Direct subsidy is mostly in the form of tax preferences, and on that count nuclear drew the short straw since at least as far back as 1977. Fossil fuels got the most, followed by non-hydro renewables with nuclear a distant third.
The other main source of subsidies is DOE spending, in which nuclear has had a bigger part.
Nuclear power plant operators in the US have to pay $0.001/kWh into the spent fuel fund and also have to maintain funds for decommissioning – at a rate of generally in the range $0.001-002/kWh.
Fossil fuel propaganda is amazing. My sister, who lives in Kentucky, tells me that there is a TV ad that describes how mountaintop removal saves lives.
The narrator describes how, when he was stricken by a heart attack, an airplane was able to land on an airstrip built on a flat area which formally was a mountain. This allowed the heart attack victim to be airlifted to a hospital.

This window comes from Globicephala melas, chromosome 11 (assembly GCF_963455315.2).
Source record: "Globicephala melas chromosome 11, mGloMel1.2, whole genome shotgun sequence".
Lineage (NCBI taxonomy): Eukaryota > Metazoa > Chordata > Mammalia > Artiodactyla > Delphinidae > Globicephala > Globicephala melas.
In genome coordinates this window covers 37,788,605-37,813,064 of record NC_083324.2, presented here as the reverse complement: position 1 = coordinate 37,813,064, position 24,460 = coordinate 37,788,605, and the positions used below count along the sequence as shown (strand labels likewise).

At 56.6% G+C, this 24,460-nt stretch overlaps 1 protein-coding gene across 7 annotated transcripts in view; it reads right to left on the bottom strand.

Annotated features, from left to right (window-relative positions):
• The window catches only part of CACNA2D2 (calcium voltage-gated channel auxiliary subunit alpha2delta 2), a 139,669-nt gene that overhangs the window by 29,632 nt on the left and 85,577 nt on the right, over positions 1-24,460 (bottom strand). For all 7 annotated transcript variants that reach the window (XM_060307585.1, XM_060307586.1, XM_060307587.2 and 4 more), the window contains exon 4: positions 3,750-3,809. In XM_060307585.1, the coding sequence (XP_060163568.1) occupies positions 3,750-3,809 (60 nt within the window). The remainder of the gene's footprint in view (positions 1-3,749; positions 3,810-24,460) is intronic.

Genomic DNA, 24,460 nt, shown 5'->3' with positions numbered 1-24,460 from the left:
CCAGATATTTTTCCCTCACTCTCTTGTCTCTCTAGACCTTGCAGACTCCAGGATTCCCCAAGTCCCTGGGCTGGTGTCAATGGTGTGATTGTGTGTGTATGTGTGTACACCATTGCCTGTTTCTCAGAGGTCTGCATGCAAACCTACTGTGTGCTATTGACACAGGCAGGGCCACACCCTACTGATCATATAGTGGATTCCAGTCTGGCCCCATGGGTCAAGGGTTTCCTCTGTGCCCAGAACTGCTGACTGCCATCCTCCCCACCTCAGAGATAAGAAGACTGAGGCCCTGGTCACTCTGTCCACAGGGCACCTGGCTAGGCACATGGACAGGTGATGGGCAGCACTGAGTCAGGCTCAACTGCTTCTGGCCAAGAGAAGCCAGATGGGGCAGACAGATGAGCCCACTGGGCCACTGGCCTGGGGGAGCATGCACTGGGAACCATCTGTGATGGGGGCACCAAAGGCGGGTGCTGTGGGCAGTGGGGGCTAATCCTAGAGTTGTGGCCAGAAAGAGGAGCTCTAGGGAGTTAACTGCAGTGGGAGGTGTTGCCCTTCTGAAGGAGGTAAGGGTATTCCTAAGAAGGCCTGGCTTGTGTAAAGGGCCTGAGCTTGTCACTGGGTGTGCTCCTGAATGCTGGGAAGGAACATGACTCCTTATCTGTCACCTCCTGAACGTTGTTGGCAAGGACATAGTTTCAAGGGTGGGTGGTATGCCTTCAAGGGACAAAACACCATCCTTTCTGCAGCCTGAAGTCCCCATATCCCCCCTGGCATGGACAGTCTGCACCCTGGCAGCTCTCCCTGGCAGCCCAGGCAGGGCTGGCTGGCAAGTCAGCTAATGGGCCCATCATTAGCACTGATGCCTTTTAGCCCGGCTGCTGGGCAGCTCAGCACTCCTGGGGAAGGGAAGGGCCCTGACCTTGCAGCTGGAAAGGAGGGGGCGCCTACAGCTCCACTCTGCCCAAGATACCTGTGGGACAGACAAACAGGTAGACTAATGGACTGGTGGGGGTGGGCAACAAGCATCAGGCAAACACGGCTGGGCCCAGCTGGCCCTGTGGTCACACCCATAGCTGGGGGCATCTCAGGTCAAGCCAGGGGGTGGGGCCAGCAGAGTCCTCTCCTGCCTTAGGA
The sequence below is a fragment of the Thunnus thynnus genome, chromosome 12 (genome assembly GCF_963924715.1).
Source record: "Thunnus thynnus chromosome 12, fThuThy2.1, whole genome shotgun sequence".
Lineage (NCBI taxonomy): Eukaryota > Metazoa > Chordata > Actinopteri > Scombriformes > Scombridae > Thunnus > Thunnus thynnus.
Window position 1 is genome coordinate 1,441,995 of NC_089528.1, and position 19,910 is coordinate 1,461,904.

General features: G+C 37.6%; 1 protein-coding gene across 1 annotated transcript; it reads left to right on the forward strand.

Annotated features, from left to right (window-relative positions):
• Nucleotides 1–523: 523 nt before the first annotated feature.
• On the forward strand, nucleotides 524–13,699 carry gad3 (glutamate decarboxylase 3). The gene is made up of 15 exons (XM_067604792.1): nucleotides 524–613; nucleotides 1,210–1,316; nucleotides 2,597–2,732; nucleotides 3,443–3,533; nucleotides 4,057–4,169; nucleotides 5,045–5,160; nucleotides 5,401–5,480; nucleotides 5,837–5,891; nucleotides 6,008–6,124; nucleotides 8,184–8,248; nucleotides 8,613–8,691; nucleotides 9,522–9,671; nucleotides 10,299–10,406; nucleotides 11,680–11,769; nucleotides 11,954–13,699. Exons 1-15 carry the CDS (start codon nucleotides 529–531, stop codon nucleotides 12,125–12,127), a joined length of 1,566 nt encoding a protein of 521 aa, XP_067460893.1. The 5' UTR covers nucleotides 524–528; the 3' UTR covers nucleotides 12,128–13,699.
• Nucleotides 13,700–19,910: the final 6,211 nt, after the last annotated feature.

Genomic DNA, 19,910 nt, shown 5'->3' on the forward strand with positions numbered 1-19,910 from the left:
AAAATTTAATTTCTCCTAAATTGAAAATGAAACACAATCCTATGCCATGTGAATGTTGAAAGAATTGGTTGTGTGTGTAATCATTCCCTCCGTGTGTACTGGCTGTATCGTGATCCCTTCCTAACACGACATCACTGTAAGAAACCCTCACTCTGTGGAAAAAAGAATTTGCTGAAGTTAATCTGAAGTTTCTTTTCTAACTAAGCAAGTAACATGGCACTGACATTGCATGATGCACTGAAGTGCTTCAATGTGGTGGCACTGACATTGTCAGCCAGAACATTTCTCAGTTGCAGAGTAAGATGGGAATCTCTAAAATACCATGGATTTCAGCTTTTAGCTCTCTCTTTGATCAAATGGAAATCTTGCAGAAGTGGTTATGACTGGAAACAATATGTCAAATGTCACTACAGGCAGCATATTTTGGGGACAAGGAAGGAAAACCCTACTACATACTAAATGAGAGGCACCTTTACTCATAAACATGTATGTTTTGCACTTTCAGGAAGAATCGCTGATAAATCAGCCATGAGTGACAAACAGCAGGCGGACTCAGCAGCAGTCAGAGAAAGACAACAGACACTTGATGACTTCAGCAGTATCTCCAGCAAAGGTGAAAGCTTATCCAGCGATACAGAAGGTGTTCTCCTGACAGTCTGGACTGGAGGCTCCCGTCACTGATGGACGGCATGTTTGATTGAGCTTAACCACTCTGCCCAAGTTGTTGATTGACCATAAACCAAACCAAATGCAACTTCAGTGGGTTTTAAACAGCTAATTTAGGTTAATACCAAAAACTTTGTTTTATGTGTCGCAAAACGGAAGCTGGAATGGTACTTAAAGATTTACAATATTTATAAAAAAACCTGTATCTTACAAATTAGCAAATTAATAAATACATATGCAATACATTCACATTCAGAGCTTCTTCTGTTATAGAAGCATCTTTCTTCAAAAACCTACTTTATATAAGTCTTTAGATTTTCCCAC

So thank God for turning the Appalachians into a series of flat rubble piles.
Philip Machanick ~ 12
re: hating grandchildren generally
Just cowardice taking refuge in shortsightedness, clinging to the security blanket of political credibility with power brokers.
About the middle east, but I think it applies here,quoting Edward Said:
“Nothing in my view is more reprehensible than those habits of mind in the intellectual that induce avoidance, that characteristic turning away from a difficult and principled position, which you know to be the right one, but which you decide not to take,” wrote the late Edward Said. “You do not want to appear too political; you are afraid of seeming controversial; you want to keep a reputation for being balanced, objective, moderate; your hope is to be asked back, to consult, to be on a board or prestigious committee, and so to remain within the responsible mainstream; someday you hope to get an honorary degree, a big prize, perhaps even an ambassadorship.”